- WDFW's page on squirrel species in the State of Washington.
- American Cetacean Society - Puget Sound Chapter.
- Want to search for listed species in the State? WDFW's searchable database is very handy.
- Burke Museum provides information about mammals in Washington State.
- Slater Museum of Natural History maintains a mammals web site. The list of mammals below is taken directly from their list: only King County's mammals are included.
Mammals found in Washington state
Order Didelphimorphia: Opossum-like Marsupials
- Virginia Opossum, Didelphis virginiana. Wooded habitats and urban areas. Introduced from E U.S.
Order Insectivora: Insectivores
- Vagrant Shrew, Sorex vagrans. Marshes, meadows, and moist forests.
- Montane Shrew, Sorex monticolus. Forests.
- Water Shrew, Sorex palustris. Mountain streams and pools.
- Pacific Water Shrew, Sorex bendirii. Marshes and stream banks.
- Trowbridge's Shrew, Sorex trowbridgii. Forests.
- Shrew-mole, Neurotrichus gibbsii. Moist forests.
- Townsend's Mole, Scapanus townsendii. Meadows.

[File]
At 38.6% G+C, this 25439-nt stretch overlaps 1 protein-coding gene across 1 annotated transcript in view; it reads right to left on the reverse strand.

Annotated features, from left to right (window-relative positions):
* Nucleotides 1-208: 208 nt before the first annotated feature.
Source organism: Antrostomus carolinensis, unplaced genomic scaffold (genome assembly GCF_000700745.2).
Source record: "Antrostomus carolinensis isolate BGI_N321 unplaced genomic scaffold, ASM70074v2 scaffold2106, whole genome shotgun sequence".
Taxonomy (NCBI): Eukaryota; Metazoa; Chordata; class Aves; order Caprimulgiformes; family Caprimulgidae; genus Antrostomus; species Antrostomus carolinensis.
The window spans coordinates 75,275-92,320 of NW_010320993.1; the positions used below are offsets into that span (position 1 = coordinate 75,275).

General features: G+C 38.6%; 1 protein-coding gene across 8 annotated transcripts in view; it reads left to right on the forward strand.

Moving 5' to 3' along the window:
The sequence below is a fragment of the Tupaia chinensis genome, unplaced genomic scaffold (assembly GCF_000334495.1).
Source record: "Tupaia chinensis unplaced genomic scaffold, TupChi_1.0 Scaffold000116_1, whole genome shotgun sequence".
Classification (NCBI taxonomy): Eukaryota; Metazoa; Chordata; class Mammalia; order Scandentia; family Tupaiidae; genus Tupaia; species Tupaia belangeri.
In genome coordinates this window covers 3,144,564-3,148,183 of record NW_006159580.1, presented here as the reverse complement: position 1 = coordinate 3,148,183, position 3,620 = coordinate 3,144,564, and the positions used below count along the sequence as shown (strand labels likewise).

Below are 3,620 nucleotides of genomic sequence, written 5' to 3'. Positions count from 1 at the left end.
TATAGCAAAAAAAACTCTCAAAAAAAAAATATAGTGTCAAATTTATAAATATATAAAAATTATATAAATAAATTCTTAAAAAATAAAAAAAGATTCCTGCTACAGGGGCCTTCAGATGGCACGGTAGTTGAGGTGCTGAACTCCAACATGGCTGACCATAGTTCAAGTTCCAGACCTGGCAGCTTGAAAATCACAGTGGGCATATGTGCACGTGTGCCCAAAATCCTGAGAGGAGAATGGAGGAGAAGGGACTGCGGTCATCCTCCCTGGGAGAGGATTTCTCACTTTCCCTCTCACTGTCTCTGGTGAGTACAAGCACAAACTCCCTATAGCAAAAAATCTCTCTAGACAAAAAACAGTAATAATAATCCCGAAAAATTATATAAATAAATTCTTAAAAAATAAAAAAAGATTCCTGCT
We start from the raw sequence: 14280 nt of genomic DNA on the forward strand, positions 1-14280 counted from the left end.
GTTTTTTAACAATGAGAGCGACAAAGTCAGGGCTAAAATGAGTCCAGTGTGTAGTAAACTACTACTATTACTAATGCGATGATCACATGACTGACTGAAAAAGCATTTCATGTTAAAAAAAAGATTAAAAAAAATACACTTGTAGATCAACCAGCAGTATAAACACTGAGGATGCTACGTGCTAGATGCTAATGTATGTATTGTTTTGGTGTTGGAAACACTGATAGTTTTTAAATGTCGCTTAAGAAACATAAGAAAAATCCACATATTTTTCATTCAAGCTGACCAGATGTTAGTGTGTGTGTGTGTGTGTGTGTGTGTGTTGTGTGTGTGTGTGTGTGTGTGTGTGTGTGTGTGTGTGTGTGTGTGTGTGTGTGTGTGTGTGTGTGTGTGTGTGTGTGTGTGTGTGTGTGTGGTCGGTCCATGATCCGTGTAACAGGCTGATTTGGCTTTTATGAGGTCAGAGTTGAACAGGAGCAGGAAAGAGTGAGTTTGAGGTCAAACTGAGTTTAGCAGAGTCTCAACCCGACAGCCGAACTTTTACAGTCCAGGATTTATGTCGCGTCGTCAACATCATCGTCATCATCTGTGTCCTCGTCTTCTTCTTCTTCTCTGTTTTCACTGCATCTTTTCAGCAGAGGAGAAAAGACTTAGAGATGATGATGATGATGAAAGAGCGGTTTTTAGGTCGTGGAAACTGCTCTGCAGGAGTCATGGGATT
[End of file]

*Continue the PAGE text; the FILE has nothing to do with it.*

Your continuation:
- Coast Mole, Scapanus orarius. Most habitats.
Order Chiroptera: Bats
Vespertilionidae: Vespertilionid Bats
- Little Brown Myotis, Myotis lucifugus. Roosts in buildings and caves.
- Yuma Myotis, Myotis yumanensis. All habitats near water, roosting in trees, buildings, and caves.
- Long-eared Myotis, Myotis evotis. Conifer forests, roosting in tree cavities, caves, and buildings; also watercourses in arid regions.
- Long-legged Myotis, Myotis volans. Coniferous forests, also along watercourses in arid areas, roosting under tree bark and in rock crevices and buildings.
- California Myotis, Myotis californicus. Most lowland habitats (near water in arid zones), roosting in buildings, rock crevices, and snags.